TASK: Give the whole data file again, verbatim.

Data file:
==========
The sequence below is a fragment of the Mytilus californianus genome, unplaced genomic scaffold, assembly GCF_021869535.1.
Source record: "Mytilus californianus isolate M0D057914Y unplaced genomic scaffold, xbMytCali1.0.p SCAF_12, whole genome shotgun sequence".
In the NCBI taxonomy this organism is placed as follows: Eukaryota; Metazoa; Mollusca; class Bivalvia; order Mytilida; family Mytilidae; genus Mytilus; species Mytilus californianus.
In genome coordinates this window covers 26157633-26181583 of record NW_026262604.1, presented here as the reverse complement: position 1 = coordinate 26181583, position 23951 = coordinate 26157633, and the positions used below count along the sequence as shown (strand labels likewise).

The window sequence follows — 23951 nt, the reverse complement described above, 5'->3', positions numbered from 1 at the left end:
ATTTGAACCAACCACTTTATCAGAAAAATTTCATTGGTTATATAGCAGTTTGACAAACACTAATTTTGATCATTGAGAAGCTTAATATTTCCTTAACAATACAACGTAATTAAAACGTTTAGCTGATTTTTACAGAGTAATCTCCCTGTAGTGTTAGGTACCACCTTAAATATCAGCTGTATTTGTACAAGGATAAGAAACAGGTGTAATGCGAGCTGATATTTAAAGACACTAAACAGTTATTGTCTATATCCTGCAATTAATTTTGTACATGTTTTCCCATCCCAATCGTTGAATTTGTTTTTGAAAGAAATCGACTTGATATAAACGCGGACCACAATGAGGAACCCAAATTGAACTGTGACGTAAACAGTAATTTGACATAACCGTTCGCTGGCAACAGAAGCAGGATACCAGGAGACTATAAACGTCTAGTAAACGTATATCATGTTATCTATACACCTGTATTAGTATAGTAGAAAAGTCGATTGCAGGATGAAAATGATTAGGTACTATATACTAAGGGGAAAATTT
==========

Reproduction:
The sequence below is a fragment of the Mytilus californianus genome, unplaced genomic scaffold, assembly GCF_021869535.1.
Source record: "Mytilus californianus isolate M0D057914Y unplaced genomic scaffold, xbMytCali1.0.p SCAF_12, whole genome shotgun sequence".
In the NCBI taxonomy this organism is placed as follows: Eukaryota; Metazoa; Mollusca; class Bivalvia; order Mytilida; family Mytilidae; genus Mytilus; species Mytilus californianus.
In genome coordinates this window covers 26157633-26181583 of record NW_026262604.1, presented here as the reverse complement: position 1 = coordinate 26181583, position 23951 = coordinate 26157633, and the positions used below count along the sequence as shown (strand labels likewise).

The window sequence follows — 23951 nt, the reverse complement described above, 5'->3', positions numbered from 1 at the left end:
ATTTGAACCAACCACTTTATCAGAAAAATTTCATTGGTTATATAGCAGTTTGACAAACACTAATTTTGATCATTGAGAAGCTTAATATTTCCTTAACAATACAACGTAATTAAAACGTTTAGCTGATTTTTACAGAGTAATCTCCCTGTAGTGTTAGGTACCACCTTAAATATCAGCTGTATTTGTACAAGGATAAGAAACAGGTGTAATGCGAGCTGATATTTAAAGACACTAAACAGTTATTGTCTATATCCTGCAATTAATTTTGTACATGTTTTCCCATCCCAATCGTTGAATTTGTTTTTGAAAGAAATCGACTTGATATAAACGCGGACCACAATGAGGAACCCAAATTGAACTGTGACGTAAACAGTAATTTGACATAACCGTTCGCTGGCAACAGAAGCAGGATACCAGGAGACTATAAACGTCTAGTAAACGTATATCATGTTATCTATACACCTGTATTAGTATAGTAGAAAAGTCGATTGCAGGATGAAAATGATTAGGTACTATATACTAAGGGGAAAATTT